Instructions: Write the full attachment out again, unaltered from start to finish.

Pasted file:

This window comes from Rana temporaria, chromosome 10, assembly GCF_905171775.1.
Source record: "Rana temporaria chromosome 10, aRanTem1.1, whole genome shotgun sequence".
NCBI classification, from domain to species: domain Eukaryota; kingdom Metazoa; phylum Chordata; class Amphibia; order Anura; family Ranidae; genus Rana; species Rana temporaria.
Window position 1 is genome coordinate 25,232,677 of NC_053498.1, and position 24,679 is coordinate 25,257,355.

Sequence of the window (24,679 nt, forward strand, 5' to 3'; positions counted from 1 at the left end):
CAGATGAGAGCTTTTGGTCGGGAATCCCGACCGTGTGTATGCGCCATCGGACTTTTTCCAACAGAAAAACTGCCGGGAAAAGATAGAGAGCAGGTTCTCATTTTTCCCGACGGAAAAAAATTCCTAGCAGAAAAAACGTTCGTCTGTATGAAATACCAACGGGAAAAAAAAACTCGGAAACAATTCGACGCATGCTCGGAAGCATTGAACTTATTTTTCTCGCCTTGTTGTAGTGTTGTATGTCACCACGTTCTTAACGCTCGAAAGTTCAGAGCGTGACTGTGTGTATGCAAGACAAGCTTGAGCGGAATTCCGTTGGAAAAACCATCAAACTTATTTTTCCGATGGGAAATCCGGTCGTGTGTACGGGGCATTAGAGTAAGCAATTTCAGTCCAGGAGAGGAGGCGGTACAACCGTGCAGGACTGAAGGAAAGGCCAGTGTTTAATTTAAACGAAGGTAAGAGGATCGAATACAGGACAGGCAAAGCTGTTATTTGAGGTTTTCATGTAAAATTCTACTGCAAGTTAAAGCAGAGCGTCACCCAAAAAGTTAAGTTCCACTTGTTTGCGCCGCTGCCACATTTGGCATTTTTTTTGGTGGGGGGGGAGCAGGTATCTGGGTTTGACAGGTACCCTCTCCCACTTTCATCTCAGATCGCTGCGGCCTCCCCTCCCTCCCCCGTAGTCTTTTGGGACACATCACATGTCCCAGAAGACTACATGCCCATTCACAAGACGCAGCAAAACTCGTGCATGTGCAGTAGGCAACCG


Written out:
This window comes from Rana temporaria, chromosome 10, assembly GCF_905171775.1.
Source record: "Rana temporaria chromosome 10, aRanTem1.1, whole genome shotgun sequence".
NCBI classification, from domain to species: domain Eukaryota; kingdom Metazoa; phylum Chordata; class Amphibia; order Anura; family Ranidae; genus Rana; species Rana temporaria.
Window position 1 is genome coordinate 25,232,677 of NC_053498.1, and position 24,679 is coordinate 25,257,355.

Sequence of the window (24,679 nt, forward strand, 5' to 3'; positions counted from 1 at the left end):
CAGATGAGAGCTTTTGGTCGGGAATCCCGACCGTGTGTATGCGCCATCGGACTTTTTCCAACAGAAAAACTGCCGGGAAAAGATAGAGAGCAGGTTCTCATTTTTCCCGACGGAAAAAAATTCCTAGCAGAAAAAACGTTCGTCTGTATGAAATACCAACGGGAAAAAAAAACTCGGAAACAATTCGACGCATGCTCGGAAGCATTGAACTTATTTTTCTCGCCTTGTTGTAGTGTTGTATGTCACCACGTTCTTAACGCTCGAAAGTTCAGAGCGTGACTGTGTGTATGCAAGACAAGCTTGAGCGGAATTCCGTTGGAAAAACCATCAAACTTATTTTTCCGATGGGAAATCCGGTCGTGTGTACGGGGCATTAGAGTAAGCAATTTCAGTCCAGGAGAGGAGGCGGTACAACCGTGCAGGACTGAAGGAAAGGCCAGTGTTTAATTTAAACGAAGGTAAGAGGATCGAATACAGGACAGGCAAAGCTGTTATTTGAGGTTTTCATGTAAAATTCTACTGCAAGTTAAAGCAGAGCGTCACCCAAAAAGTTAAGTTCCACTTGTTTGCGCCGCTGCCACATTTGGCATTTTTTTTGGTGGGGGGGGAGCAGGTATCTGGGTTTGACAGGTACCCTCTCCCACTTTCATCTCAGATCGCTGCGGCCTCCCCTCCCTCCCCCGTAGTCTTTTGGGACACATCACATGTCCCAGAAGACTACATGCCCATTCACAAGACGCAGCAAAACTCGTGCATGTGCAGTAGGCAACCG